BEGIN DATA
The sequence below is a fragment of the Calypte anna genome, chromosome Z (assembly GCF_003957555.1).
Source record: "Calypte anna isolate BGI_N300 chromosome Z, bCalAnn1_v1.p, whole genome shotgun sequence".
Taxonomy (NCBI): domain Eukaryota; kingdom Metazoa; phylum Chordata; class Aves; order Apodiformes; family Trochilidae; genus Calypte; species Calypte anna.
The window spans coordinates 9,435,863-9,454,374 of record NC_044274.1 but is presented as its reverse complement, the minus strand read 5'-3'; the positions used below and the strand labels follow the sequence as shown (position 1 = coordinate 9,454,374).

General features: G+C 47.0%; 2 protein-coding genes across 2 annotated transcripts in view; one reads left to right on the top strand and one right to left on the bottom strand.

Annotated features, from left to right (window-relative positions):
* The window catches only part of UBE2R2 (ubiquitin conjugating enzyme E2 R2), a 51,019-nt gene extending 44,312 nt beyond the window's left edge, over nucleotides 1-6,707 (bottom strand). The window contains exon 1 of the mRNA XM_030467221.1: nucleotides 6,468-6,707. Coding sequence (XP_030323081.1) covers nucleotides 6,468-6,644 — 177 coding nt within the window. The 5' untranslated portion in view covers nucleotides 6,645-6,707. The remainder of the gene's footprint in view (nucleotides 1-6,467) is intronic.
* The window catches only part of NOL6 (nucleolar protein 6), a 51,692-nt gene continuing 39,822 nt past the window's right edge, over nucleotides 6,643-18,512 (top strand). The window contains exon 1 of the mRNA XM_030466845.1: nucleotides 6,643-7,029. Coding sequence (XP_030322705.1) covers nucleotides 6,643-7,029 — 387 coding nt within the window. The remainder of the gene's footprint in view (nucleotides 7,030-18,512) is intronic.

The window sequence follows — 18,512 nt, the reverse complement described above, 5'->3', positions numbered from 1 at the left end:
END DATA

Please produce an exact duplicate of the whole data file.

The sequence below is a fragment of the Calypte anna genome, chromosome Z (assembly GCF_003957555.1).
Source record: "Calypte anna isolate BGI_N300 chromosome Z, bCalAnn1_v1.p, whole genome shotgun sequence".
Taxonomy (NCBI): domain Eukaryota; kingdom Metazoa; phylum Chordata; class Aves; order Apodiformes; family Trochilidae; genus Calypte; species Calypte anna.
The window spans coordinates 9,435,863-9,454,374 of record NC_044274.1 but is presented as its reverse complement, the minus strand read 5'-3'; the positions used below and the strand labels follow the sequence as shown (position 1 = coordinate 9,454,374).

General features: G+C 47.0%; 2 protein-coding genes across 2 annotated transcripts in view; one reads left to right on the top strand and one right to left on the bottom strand.

Annotated features, from left to right (window-relative positions):
* The window catches only part of UBE2R2 (ubiquitin conjugating enzyme E2 R2), a 51,019-nt gene extending 44,312 nt beyond the window's left edge, over nucleotides 1-6,707 (bottom strand). The window contains exon 1 of the mRNA XM_030467221.1: nucleotides 6,468-6,707. Coding sequence (XP_030323081.1) covers nucleotides 6,468-6,644 — 177 coding nt within the window. The 5' untranslated portion in view covers nucleotides 6,645-6,707. The remainder of the gene's footprint in view (nucleotides 1-6,467) is intronic.
* The window catches only part of NOL6 (nucleolar protein 6), a 51,692-nt gene continuing 39,822 nt past the window's right edge, over nucleotides 6,643-18,512 (top strand). The window contains exon 1 of the mRNA XM_030466845.1: nucleotides 6,643-7,029. Coding sequence (XP_030322705.1) covers nucleotides 6,643-7,029 — 387 coding nt within the window. The remainder of the gene's footprint in view (nucleotides 7,030-18,512) is intronic.

The window sequence follows — 18,512 nt, the reverse complement described above, 5'->3', positions numbered from 1 at the left end: